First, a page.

The problem with your post is that it reflects the same thinking that my Toyota has all the sophistication and features of a Porsche. Yes they both drive, they both have air conditioning and similar features. One major thing sets them apart, the Porsche is made as a high performance high end luxury vehicle that handles well and has a feel of its own in terms of responsiveness to driving. The Toyota can't compare they are 2 different animals.

There is no such thing as an SLR-like camera. This is a sales tactic for the unsuspecting. True some non SLR cameras may have some of the same features and yes many are sophisticated, but that means nothing if you are in the middle of a photo shoot and the camera locks up because of poorly written software that runs the camera.

There is no mystique to an SLR. With the SLR your are looking through the lens at your subject. There are some digital models that will look through the lens, but I am skeptical and they suck a lot of power.

The lens quality of SLR's are exponentially better than your typical point and shoot cameras. After all with SLR cameras you are mainly paying for the lenses. It all comes down to what the end product is - how the picture looks. Are any optical artifacts present because of poorly ground glass or cheap lenses? Would you rather go to a cheap eye doctor that cuts the bottom of a coke bottles and uses them for your eye glasses or would you go to the eye doctor that fits you with precision made hand ground eyeglasses with no optical distortions.

Many single lens point and shoot consumer cameras have severe optical distortions that are inherent in the cheaply made components.

Some people actually like to look through their lens and compose a photograph using the lens instead of post production using computer software. You also can grow and experiment with different types of lenses on an SLR. Does your point and shoot do true non digital macro photos, can you take fisheye photos with your point and shoot?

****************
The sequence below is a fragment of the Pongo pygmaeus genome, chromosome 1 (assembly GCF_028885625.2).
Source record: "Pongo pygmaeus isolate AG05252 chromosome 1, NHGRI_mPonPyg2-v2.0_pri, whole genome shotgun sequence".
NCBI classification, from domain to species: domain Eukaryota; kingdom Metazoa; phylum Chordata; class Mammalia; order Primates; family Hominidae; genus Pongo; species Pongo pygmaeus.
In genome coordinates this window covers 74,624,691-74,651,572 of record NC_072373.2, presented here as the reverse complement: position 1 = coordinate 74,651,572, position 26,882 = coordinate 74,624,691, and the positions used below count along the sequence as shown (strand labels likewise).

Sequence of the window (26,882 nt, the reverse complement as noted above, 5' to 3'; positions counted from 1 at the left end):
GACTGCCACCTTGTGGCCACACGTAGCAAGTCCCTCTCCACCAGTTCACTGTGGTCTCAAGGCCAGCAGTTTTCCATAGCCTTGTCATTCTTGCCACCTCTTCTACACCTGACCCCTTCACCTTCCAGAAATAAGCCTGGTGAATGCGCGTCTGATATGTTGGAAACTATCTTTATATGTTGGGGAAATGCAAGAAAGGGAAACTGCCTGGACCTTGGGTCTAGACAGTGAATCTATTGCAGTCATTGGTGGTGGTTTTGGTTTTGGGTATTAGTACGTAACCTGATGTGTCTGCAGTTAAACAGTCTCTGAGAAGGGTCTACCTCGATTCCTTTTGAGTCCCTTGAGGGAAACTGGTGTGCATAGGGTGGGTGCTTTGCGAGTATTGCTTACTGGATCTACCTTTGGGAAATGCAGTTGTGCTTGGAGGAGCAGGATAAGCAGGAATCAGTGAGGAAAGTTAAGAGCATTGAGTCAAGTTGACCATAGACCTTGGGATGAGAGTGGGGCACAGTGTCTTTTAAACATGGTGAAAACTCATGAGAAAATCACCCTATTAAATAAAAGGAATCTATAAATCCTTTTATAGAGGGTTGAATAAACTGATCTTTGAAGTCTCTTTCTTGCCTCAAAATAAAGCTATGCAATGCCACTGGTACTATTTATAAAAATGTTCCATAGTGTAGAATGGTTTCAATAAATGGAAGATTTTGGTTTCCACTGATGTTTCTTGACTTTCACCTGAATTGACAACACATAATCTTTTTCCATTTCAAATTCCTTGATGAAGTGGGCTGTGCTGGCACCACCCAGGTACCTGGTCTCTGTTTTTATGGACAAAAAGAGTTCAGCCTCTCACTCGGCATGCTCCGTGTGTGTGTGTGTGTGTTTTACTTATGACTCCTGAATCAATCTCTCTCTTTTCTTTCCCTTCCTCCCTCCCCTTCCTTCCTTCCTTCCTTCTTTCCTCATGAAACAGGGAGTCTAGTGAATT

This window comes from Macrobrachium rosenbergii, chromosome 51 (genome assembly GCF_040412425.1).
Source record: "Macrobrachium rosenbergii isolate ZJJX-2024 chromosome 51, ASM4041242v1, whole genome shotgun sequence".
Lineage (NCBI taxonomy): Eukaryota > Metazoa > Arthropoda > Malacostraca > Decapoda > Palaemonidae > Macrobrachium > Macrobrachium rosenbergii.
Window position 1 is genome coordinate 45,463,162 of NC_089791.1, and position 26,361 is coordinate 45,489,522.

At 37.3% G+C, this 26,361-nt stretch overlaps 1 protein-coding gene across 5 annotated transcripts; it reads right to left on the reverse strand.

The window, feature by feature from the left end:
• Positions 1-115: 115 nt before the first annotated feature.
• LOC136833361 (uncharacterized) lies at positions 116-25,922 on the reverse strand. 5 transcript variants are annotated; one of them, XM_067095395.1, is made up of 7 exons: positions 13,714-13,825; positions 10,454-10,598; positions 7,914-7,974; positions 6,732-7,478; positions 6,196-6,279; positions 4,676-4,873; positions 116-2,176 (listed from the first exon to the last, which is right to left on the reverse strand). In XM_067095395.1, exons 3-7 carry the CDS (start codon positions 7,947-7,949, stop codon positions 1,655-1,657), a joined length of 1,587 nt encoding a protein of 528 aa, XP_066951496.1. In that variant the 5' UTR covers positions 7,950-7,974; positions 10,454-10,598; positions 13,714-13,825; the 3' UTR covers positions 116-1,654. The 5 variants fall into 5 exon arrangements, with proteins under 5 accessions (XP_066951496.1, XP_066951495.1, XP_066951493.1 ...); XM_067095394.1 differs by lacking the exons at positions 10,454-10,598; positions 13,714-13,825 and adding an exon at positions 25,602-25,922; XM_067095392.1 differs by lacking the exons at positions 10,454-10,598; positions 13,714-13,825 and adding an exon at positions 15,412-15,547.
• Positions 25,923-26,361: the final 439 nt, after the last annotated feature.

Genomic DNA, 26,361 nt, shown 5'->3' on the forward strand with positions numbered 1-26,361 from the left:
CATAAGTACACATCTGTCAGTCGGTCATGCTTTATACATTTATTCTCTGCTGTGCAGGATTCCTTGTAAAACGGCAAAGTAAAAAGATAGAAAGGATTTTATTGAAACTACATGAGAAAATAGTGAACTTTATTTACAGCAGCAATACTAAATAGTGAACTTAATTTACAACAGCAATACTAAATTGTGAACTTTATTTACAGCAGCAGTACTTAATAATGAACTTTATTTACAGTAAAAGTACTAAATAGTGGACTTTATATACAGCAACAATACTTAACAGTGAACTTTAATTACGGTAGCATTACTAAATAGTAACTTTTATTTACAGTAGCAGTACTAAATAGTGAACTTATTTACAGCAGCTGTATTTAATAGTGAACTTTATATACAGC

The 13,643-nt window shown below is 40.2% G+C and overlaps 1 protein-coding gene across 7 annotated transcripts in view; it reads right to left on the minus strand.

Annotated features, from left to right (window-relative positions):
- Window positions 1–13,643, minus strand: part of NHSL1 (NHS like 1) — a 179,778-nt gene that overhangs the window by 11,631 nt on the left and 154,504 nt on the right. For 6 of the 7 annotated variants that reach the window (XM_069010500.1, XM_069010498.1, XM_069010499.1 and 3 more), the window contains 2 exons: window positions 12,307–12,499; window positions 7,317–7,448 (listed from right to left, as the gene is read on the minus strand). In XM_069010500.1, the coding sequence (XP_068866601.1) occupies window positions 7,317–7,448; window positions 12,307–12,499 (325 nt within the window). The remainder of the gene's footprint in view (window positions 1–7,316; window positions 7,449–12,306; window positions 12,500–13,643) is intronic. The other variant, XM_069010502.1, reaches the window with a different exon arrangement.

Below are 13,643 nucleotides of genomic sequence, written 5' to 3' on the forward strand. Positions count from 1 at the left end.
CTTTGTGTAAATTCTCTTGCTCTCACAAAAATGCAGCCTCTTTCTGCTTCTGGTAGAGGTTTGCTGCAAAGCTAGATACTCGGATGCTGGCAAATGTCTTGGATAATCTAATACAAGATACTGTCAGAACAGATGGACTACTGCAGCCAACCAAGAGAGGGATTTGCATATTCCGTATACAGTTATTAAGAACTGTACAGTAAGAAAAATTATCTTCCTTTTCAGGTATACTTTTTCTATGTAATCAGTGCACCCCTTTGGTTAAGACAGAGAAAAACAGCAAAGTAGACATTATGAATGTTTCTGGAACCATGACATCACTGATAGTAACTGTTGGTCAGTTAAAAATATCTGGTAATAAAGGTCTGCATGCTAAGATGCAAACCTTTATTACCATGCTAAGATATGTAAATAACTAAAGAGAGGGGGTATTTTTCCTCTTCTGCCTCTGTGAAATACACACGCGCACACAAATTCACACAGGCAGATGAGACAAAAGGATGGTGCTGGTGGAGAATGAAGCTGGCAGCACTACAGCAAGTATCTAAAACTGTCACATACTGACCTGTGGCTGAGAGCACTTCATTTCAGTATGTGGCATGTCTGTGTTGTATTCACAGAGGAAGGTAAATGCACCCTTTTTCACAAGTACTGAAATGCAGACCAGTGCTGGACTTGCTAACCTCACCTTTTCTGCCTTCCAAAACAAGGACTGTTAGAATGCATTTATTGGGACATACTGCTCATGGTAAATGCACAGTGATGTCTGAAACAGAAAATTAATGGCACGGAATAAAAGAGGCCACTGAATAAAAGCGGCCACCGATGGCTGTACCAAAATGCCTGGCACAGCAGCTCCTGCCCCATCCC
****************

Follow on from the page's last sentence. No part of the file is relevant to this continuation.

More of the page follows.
I guess I and the other millions of people around the world using SLR cameras must be wrong Happy

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Bold yes; but still valid
by Watzman / May 5, 2007 11:16 AM PDT
In reply to: Wow! Bold statements.

Agreed that there are many "point and shoot" consumer cameras that, as you say, have severe optical distortions, etc. and are really not very sophisticated .... they are for the "snapshot crowd".

However, there ARE cameras that are essentially as sophisticated and "high quality" as DSLRs ... but which are not DSLRs, rather they have a fixed "super zoom" lens (10:1 or greater zoom ratio) instead and no "reflex mirror". THOSE are the cameras (the ONLY cameras) that I am talking about. You seem to thumb your nose at them, but some of them are very good, very good indeed, and may better meet the needs of MOST of the people who are buying DSLRs. And another aspect of my post is that if the Camera industry and consumer would look at this objectively, forgetting the "Mystique of the DSLR" (e.g., to use your post, "The Mystique of a Porsche"), the Camera industry could produce a Super-zoom that was ABSOLUTELY as good as a DSLR, but better for most people for the reasons that I enumerated in my full post (below).